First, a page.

There are a limited number of consonant blends which will naturally start a syllable. It may be the most natural thing in the world to say "cops" and "baps", but almost nobody pronounces the 'p' in "psychology" (which is silent, as in water, according to the classic joke). This can help you to determine where your syllable begins: keep crediting consonants to the following vowel until the blend is unnatural to say if you pretend it is the start of a new word. Conventionally, syllables start with a consonant or consonant blend, if possible, and end, wherever possible, on an open vowel, closed only by those consonants that cannot be pronounced as part of an initial consonant blend.

Now, why does this matter?

Homophones and pseudo-homophones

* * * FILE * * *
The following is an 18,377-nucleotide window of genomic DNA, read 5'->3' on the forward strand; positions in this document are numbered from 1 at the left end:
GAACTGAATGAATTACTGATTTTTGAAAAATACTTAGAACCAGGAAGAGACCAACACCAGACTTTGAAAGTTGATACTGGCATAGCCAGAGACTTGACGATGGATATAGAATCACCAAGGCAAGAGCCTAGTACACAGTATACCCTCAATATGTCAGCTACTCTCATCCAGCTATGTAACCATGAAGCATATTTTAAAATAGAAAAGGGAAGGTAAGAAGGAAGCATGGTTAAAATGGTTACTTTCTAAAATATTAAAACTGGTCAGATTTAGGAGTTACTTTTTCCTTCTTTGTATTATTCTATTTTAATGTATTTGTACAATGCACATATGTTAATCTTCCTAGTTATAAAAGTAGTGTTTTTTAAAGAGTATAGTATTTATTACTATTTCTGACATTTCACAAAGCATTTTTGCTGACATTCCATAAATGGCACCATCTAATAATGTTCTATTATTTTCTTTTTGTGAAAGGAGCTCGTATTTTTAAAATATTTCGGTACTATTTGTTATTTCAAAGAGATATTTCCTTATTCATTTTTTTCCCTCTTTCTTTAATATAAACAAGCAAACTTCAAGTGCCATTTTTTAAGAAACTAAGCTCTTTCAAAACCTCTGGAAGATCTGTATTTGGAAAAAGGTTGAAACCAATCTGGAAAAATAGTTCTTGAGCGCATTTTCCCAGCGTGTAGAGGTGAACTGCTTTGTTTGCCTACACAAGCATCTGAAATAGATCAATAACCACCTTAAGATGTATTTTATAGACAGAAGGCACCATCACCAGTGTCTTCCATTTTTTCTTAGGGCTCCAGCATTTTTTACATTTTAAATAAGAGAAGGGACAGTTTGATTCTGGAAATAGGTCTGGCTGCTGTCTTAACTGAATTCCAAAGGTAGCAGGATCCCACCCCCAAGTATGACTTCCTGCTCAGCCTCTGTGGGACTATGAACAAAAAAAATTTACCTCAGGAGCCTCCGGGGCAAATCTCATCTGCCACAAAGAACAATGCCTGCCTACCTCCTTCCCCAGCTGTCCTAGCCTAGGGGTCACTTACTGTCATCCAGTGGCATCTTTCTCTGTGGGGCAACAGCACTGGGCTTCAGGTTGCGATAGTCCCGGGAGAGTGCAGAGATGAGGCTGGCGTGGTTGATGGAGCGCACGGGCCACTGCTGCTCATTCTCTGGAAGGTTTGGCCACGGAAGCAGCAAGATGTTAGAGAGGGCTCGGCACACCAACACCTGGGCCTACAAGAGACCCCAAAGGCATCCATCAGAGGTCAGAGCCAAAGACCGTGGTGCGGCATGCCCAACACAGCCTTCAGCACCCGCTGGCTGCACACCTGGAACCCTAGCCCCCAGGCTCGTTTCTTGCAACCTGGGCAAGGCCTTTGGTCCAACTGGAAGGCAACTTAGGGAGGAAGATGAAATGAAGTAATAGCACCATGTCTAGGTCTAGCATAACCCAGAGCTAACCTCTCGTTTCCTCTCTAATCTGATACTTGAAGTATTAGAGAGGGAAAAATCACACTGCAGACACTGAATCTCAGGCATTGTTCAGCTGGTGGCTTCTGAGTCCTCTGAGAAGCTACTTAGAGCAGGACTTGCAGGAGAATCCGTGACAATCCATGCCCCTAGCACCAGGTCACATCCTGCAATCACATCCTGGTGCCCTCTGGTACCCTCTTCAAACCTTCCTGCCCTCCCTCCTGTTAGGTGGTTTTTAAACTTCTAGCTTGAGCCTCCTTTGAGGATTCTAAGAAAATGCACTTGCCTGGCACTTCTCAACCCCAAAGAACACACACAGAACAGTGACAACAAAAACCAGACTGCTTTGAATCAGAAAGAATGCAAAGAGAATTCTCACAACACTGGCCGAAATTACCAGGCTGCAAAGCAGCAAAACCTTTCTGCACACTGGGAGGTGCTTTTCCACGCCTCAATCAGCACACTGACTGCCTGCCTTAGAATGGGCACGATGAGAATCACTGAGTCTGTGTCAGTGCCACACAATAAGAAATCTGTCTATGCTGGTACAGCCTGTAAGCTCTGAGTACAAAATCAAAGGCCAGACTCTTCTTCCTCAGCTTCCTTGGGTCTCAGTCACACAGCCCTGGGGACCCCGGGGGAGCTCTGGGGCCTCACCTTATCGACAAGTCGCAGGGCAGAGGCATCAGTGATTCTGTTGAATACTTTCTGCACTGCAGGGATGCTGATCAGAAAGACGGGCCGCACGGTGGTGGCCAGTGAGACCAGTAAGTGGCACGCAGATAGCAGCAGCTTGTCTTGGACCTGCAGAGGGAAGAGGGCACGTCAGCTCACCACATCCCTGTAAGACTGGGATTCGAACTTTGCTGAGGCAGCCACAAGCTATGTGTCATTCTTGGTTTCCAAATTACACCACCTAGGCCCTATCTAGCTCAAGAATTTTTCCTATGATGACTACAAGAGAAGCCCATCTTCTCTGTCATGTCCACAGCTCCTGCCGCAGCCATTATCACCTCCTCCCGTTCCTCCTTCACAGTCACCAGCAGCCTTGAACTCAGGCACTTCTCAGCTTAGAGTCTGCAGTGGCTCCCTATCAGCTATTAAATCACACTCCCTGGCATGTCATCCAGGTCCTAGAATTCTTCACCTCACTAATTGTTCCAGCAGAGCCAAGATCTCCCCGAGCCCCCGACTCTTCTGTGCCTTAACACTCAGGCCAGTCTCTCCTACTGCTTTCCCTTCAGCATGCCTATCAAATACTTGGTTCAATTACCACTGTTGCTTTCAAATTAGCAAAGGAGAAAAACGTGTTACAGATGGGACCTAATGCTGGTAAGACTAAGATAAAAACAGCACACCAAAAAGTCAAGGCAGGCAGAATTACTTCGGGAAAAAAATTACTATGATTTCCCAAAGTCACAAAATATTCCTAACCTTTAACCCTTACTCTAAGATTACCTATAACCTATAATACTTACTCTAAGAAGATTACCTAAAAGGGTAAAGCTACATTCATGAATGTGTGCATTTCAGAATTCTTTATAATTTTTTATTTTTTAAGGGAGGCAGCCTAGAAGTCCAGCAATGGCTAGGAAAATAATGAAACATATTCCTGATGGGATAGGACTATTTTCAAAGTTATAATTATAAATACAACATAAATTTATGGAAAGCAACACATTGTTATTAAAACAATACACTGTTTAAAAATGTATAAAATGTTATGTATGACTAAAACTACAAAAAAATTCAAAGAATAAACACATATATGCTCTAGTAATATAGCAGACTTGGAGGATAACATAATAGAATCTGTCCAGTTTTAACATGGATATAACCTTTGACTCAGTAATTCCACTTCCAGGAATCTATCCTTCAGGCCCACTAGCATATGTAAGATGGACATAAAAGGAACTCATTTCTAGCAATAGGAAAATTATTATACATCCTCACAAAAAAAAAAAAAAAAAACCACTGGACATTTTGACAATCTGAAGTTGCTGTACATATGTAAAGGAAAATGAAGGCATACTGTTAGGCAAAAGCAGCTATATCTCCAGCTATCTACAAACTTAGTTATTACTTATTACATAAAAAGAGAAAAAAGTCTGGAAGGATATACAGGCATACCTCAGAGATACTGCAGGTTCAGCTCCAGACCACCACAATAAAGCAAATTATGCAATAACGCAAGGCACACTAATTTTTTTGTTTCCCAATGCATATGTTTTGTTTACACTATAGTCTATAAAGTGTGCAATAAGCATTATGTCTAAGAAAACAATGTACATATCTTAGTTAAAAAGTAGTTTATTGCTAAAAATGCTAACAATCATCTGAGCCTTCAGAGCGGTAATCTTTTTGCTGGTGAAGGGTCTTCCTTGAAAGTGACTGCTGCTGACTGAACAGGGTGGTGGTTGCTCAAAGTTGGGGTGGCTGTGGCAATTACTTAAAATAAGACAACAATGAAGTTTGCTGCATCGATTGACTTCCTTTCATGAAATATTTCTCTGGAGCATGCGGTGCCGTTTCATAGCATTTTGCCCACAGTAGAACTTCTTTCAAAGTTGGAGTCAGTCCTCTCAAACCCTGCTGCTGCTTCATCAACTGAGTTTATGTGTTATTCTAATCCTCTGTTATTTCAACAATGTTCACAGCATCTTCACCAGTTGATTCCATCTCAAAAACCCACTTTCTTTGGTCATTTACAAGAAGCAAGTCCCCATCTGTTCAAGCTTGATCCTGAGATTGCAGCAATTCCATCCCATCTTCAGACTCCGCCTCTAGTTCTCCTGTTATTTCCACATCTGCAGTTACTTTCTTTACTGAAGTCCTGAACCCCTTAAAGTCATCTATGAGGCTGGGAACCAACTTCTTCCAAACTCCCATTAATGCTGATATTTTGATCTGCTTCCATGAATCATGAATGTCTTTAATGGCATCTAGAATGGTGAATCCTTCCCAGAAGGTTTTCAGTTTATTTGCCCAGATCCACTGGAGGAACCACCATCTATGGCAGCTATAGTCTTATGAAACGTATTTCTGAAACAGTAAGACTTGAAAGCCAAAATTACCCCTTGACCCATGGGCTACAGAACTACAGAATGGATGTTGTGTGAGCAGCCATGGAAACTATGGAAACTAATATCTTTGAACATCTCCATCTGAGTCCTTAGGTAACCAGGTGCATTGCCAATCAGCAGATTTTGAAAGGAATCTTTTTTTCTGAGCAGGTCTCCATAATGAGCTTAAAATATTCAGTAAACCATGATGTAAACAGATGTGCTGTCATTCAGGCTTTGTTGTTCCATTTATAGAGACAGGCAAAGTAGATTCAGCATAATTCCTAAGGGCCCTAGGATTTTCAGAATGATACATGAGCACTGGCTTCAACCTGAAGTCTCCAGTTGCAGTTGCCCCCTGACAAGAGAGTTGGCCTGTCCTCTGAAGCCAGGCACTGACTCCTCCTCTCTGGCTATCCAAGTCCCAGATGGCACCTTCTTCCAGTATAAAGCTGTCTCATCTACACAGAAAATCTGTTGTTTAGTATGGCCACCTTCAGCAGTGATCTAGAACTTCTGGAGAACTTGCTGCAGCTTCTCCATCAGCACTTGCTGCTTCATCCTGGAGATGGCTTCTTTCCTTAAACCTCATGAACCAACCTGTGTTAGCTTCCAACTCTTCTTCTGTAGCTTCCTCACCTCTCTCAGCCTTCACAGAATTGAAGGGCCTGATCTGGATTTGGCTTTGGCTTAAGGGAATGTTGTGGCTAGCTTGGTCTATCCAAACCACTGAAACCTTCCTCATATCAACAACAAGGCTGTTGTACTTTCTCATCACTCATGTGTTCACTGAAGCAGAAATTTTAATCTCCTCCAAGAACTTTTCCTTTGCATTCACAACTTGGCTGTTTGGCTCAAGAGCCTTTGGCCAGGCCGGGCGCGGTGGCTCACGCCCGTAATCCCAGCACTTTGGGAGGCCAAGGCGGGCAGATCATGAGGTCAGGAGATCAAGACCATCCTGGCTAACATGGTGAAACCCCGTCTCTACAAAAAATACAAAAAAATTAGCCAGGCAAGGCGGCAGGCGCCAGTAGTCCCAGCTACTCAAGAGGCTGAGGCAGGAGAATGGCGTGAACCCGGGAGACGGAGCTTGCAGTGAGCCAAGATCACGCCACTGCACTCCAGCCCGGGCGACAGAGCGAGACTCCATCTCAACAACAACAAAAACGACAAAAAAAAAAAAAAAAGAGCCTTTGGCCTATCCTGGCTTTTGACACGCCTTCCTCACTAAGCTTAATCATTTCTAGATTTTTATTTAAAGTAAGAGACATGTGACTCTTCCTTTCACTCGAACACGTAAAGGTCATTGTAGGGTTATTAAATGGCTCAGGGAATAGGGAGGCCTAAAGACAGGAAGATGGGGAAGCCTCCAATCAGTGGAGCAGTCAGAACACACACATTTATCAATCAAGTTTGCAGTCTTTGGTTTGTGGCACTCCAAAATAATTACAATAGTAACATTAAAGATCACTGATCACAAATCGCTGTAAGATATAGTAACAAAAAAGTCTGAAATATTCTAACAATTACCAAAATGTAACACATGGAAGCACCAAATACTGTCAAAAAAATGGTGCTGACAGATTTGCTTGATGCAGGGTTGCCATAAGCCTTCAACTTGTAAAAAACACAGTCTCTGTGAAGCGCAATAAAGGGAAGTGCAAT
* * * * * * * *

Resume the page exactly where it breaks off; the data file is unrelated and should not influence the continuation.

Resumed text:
In French, where rhymes are usually on one syllable and word stresses are not very insistent, homophones are greatly prized. In English, they often sound too similar. In the past, I have rhymed "peer" with "appear". Remembering that syllables start with a consonant where possible, both rhymed portions sound identical. It was only on reading the offending poem aloud that I heard the jarring sound of pure repetition, which reads to the mind as laziness, as if I had just repeated the same word because I couldn't think of a rhyme. Perhaps the greatest serial offender here is the pairing of "leave" and "believe".